(The Center Square) – A group of Louisiana voting-rights advocates are urging lawmakers to commit to four principles organizers say will help to ensure a “fair” redistricting process.
After the federal government’s once-a-decade population census, states create new political boundaries that reflect the results. Fair Districts Louisiana is asking citizens and elected officials to sign a pledge committed to a redistricting process that is transparent and nonpartisan, leading to districts that preserve communities and give each voter “equal representative power.”
“When we approve new district lines this year, every Louisianan should end up with equal representative power, something that we can only achieve with fair districts,” state Rep. Ted James, D-Baton Rouge, said in a prepared statement. “Right now, too many voices have been effectively silenced as a result of gerrymandering. As legislators, we have to bring our best selves to the table this year and demonstrate integrity as state leaders.”
James and state Rep. Tanner Magee, R-Houma, are the first lawmakers to sign the pledge, Fair Districts Louisiana said.
“I support a fair redistricting process that elevates common sense principles over plainly partisan special interests,” Magee said in the prepared statement. “Transparency should be central as we as legislators work through the complex process, and I will support efforts to help my constituents and all voters know and understand what’s happening at each stage.”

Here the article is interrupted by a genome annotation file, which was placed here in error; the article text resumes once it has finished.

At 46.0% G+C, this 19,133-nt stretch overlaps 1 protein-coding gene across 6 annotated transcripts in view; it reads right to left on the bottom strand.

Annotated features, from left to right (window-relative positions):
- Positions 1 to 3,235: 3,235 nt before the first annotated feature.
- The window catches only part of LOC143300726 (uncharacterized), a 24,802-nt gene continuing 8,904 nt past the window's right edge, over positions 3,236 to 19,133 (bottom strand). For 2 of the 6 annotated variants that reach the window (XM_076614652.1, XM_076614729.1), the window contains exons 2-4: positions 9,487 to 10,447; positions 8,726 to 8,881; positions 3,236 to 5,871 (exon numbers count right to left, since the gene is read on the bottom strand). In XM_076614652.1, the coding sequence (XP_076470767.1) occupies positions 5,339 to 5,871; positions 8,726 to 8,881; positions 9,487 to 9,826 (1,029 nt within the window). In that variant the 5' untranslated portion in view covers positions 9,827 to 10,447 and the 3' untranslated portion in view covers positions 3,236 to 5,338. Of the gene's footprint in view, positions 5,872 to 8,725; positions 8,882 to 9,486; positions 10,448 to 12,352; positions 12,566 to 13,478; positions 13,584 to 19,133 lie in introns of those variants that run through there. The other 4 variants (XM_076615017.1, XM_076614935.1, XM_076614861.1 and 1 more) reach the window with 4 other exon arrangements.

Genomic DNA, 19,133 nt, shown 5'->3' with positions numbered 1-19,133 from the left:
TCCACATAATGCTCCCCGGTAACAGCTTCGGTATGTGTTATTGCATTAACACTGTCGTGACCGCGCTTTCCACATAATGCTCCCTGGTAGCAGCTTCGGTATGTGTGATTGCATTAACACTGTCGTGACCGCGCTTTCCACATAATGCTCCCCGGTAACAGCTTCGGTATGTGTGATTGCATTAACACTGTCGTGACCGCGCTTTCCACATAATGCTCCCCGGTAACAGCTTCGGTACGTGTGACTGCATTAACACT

Organizers argue the following four principles are important to a fair redistricting process:
• Community: Existing town, city and parish boundaries should be respected. Districts should minimize geographic sprawl.
• Transparency: All redistricting activities should be subject to public records and meeting laws. The process “should include extraordinary and proactive efforts to engage citizens in rural, suburban, and urban areas across all parts of the state, both in-person and virtually.”
• Equality: Districts should not pack a constituency in a single district to reduce its influence in other districts, nor should the power of a constituency be diluted into multiple districts. The racial diversity of the congressional delegation, state Legislature, state Supreme Court and other statewide bodies, and local councils should reflect the makeup of the communities they represent.
• Integrity: “Neither the process nor the outcome should be designed to achieve specific partisan electoral outcomes.”
The U.S. Census Bureau was supposed to deliver the results of the population survey it conducts every 10 years to the president by Dec. 31 but missed the deadline. It is unclear when the results will be available. Louisiana lawmakers still hope to complete redistricting this year; the process is expected to include public meetings and a special redistricting session.
The Republican-majority Louisiana Legislature is in charge of drawing the boundaries, but Democratic Gov. John Bel Edwards can veto its plan.